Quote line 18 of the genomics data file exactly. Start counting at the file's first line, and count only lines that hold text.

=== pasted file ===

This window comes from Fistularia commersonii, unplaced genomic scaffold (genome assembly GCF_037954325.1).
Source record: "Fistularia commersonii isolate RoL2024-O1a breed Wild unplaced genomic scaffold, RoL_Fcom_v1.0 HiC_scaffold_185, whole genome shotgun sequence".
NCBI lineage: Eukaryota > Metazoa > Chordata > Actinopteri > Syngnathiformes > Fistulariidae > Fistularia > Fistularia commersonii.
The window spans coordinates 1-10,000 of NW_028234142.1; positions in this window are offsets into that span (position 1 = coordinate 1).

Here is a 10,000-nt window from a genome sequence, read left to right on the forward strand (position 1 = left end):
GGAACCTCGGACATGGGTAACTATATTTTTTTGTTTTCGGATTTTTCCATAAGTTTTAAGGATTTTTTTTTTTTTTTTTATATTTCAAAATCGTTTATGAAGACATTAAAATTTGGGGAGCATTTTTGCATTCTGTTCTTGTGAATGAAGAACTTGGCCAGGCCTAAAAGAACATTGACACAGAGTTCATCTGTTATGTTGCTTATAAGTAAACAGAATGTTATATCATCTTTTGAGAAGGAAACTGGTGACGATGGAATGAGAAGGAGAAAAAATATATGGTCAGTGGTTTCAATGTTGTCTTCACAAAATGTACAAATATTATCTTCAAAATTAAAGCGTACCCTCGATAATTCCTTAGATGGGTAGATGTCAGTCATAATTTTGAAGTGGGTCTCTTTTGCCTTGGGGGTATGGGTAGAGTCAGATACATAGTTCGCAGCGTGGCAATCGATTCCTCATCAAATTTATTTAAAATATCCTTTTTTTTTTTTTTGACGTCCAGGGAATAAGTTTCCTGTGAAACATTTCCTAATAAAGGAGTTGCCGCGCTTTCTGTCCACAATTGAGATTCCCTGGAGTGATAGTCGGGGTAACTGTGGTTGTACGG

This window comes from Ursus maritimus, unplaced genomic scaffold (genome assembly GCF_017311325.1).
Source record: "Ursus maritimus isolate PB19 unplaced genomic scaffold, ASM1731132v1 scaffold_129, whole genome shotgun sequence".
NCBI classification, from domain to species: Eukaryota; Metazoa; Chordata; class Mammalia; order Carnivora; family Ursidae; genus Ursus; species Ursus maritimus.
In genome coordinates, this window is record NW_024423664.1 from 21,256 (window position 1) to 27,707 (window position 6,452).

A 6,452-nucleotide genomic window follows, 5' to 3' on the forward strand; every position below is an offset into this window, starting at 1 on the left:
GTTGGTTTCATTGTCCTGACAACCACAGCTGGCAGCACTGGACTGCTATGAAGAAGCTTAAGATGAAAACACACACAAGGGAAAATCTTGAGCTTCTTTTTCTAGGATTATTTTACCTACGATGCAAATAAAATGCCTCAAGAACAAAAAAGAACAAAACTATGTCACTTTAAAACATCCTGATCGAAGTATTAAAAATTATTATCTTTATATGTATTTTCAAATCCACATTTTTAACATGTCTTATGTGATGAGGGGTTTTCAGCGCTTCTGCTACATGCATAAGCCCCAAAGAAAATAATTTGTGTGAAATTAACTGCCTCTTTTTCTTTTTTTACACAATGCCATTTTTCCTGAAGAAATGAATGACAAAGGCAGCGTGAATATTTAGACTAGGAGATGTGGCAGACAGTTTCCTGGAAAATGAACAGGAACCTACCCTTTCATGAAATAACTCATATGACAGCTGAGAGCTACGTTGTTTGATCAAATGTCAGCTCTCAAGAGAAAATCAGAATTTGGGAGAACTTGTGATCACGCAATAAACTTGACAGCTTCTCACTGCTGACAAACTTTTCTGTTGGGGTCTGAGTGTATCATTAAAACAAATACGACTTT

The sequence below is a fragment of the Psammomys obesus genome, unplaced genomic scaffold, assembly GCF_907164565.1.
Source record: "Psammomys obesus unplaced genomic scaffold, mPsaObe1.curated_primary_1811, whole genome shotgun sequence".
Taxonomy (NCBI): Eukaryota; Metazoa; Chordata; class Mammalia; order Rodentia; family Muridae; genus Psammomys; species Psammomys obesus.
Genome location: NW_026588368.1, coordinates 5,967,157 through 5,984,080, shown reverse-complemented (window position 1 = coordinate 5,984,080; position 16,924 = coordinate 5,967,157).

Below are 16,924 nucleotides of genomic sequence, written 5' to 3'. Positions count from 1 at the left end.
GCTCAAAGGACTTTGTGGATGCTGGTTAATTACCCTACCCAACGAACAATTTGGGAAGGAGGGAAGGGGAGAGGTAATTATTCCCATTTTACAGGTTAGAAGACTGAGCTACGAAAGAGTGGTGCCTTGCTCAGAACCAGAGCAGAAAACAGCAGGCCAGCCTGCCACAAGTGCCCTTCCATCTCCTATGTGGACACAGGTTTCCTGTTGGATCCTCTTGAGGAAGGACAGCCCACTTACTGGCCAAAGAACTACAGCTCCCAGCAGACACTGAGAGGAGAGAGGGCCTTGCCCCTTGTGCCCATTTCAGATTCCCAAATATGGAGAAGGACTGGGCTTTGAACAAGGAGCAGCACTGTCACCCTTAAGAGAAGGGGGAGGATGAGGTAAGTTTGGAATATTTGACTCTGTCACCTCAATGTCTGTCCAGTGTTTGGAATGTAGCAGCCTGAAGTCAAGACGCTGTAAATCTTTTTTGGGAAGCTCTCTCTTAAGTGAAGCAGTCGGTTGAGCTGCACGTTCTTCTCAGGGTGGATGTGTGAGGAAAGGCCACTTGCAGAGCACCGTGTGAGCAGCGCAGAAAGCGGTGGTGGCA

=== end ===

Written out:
GCTCAAAGGACTTTGTGGATGCTGGTTAATTACCCTACCCAACGAACAATTTGGGAAGGAGGGAAGGGGAGAGGTAATTATTCCCATTTTACAGGTTAGAAGACTGAGCTACGAAAGAGTGGTGCCTTGCTCAGAACCAGAGCAGAAAACAGCAGGCCAGCCTGCCACAAGTGCCCTTCCATCTCCTATGTGGACACAGGTTTCCTGTTGGATCCTCTTGAGGAAGGACAGCCCACTTACTGGCCAAAGAACTACAGCTCCCAGCAGACACTGAGAGGAGAGAGGGCCTTGCCCCTTGTGCCCATTTCAGATTCCCAAATATGGAGAAGGACTGGGCTTTGAACAAGGAGCAGCACTGTCACCCTTAAGAGAAGGGGGAGGATGAGGTAAGTTTGGAATATTTGACTCTGTCACCTCAATGTCTGTCCAGTGTTTGGAATGTAGCAGCCTGAAGTCAAGACGCTGTAAATCTTTTTTGGGAAGCTCTCTCTTAAGTGAAGCAGTCGGTTGAGCTGCACGTTCTTCTCAGGGTGGATGTGTGAGGAAAGGCCACTTGCAGAGCACCGTGTGAGCAGCGCAGAAAGCGGTGGTGGCA